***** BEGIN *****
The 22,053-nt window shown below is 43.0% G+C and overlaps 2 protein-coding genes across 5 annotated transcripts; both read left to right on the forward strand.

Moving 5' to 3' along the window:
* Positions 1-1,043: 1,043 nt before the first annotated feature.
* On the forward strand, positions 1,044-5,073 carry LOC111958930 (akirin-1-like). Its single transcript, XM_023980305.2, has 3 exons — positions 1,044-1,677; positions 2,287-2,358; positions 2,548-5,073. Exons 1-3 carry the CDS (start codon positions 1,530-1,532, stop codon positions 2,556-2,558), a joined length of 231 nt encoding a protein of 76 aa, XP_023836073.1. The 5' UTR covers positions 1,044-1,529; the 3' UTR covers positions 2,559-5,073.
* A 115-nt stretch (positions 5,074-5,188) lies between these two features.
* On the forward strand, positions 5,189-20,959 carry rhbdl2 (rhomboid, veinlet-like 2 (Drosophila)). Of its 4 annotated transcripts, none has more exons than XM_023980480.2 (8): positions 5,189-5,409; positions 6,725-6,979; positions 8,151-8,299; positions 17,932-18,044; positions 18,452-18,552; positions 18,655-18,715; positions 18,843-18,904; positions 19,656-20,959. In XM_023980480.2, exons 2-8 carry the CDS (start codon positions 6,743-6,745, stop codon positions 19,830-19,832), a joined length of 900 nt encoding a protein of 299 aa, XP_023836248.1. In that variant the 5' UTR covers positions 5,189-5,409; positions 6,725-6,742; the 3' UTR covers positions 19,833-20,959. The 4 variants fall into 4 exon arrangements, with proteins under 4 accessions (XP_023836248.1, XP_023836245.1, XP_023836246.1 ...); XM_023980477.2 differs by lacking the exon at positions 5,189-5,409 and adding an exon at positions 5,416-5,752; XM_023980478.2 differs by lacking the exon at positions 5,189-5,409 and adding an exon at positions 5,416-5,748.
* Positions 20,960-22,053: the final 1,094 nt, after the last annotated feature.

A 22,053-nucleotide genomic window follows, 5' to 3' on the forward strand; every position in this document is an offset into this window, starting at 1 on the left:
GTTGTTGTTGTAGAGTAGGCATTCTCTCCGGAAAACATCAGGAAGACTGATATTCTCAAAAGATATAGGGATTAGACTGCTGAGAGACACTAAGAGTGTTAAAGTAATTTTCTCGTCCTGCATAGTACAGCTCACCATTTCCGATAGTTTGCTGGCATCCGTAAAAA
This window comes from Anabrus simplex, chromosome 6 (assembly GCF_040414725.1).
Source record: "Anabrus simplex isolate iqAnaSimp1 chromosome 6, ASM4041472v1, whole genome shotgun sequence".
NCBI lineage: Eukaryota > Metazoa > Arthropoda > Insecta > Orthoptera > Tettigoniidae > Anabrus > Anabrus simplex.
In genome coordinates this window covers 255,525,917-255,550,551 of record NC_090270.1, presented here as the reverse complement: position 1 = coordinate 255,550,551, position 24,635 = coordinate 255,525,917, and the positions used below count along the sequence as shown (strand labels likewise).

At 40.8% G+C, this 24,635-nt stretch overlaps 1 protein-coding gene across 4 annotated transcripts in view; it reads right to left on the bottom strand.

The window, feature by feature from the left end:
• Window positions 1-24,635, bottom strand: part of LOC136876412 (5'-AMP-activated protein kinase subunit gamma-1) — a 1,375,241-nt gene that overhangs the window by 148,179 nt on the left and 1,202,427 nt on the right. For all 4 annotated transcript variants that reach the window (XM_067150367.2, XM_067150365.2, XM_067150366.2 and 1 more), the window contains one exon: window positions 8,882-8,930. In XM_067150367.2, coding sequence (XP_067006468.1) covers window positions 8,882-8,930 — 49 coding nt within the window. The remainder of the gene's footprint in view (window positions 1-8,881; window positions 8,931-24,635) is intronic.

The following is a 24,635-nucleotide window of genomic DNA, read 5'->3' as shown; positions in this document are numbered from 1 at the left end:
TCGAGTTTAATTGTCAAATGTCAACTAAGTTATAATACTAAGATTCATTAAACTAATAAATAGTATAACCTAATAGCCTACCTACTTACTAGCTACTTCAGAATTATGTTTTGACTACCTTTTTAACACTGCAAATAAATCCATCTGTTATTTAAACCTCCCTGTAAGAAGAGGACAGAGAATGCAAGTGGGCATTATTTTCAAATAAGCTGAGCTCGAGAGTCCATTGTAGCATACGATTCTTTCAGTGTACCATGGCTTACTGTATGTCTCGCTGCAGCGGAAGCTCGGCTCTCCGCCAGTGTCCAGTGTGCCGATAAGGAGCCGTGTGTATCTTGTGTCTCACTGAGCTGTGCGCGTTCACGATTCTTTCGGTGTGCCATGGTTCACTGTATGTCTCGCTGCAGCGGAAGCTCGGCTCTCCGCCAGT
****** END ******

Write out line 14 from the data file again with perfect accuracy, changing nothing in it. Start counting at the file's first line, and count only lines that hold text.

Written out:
At 40.8% G+C, this 24,635-nt stretch overlaps 1 protein-coding gene across 4 annotated transcripts in view; it reads right to left on the bottom strand.